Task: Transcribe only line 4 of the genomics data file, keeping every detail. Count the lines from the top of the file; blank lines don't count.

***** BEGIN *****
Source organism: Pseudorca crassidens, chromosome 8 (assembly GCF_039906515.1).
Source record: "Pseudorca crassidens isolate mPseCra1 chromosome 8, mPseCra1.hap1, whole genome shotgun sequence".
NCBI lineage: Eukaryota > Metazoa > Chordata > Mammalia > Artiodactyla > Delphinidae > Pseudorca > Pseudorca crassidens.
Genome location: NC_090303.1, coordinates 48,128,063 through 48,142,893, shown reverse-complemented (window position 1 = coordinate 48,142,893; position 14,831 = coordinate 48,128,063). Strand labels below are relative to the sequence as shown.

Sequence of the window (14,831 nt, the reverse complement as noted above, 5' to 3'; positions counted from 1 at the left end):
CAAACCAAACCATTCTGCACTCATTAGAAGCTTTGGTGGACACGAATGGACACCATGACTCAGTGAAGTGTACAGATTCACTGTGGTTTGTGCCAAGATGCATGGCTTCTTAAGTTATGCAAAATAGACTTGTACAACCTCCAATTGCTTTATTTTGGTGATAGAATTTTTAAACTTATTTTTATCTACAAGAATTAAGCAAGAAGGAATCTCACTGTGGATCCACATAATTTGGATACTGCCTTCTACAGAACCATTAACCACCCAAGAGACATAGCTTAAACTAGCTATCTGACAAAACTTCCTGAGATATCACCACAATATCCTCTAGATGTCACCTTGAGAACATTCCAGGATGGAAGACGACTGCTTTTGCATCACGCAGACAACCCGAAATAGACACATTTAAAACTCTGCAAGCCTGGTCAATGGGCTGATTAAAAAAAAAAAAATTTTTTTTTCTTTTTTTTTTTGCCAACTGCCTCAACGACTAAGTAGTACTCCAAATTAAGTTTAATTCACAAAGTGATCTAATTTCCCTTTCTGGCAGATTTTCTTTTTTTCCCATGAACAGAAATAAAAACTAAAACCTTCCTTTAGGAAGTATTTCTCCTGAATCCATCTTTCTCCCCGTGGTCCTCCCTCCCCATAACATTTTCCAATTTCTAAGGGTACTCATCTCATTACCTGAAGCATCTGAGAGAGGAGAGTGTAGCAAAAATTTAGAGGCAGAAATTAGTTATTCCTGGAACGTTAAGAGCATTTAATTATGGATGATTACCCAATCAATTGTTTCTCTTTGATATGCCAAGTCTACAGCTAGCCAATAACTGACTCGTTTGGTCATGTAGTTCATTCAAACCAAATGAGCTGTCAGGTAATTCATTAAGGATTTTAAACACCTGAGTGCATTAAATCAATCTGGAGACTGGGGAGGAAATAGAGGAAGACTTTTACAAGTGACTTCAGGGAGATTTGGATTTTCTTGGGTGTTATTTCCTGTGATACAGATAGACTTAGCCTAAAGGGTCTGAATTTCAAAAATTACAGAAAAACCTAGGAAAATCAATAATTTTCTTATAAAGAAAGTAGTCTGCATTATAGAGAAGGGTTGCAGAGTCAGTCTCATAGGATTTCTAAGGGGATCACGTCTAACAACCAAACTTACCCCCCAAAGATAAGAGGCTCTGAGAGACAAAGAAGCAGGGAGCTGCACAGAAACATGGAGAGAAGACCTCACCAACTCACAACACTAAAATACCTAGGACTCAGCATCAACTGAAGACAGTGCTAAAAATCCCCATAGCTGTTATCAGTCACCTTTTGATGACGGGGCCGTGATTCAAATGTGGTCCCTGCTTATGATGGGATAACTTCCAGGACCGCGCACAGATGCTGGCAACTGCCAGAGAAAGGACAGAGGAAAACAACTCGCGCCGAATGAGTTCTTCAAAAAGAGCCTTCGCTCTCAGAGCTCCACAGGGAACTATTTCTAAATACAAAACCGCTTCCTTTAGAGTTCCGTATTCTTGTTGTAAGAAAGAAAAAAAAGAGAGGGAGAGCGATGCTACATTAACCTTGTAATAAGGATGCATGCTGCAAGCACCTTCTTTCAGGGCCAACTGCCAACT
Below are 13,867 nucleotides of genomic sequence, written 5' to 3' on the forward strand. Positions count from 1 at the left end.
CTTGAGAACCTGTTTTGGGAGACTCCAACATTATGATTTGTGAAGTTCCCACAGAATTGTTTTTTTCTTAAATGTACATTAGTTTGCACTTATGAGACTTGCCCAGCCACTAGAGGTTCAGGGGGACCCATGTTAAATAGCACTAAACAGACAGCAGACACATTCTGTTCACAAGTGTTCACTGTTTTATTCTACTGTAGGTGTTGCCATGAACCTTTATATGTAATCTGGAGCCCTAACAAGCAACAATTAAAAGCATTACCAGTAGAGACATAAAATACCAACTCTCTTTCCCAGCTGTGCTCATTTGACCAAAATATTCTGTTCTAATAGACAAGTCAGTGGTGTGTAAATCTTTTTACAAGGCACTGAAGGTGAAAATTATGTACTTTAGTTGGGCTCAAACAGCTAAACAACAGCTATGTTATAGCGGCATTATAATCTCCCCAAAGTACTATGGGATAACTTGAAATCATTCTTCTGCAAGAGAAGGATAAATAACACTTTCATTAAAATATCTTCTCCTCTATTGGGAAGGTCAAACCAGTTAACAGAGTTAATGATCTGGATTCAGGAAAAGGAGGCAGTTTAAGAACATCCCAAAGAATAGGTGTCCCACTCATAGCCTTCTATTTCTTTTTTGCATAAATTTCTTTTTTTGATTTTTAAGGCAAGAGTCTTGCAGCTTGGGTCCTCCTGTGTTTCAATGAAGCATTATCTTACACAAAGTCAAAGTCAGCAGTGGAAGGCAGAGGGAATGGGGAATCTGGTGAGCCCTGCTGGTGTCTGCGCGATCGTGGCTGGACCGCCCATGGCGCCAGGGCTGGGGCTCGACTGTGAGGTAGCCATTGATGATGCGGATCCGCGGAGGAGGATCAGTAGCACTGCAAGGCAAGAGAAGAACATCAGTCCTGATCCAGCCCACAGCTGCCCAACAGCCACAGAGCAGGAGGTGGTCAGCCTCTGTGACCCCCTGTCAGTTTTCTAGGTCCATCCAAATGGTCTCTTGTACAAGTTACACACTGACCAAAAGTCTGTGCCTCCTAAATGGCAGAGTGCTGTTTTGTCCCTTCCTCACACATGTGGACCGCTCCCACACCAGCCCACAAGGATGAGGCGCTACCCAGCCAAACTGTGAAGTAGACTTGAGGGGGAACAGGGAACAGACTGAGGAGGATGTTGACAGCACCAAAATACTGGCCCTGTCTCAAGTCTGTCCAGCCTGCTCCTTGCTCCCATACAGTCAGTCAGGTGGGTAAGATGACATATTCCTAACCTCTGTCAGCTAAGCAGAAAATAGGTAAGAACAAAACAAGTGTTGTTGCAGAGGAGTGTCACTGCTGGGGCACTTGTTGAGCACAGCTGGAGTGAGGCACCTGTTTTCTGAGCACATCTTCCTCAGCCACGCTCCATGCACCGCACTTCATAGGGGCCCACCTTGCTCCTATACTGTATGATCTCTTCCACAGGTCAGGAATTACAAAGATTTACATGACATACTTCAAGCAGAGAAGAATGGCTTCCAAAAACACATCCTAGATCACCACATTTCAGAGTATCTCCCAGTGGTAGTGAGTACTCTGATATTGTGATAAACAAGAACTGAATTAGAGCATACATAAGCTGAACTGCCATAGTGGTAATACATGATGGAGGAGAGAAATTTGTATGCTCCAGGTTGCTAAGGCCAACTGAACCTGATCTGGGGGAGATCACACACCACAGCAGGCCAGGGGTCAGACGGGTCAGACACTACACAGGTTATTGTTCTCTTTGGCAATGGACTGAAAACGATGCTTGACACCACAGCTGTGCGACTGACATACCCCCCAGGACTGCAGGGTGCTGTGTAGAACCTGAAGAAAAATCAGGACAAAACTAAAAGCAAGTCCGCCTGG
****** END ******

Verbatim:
Genome location: NC_090303.1, coordinates 48,128,063 through 48,142,893, shown reverse-complemented (window position 1 = coordinate 48,142,893; position 14,831 = coordinate 48,128,063). Strand labels below are relative to the sequence as shown.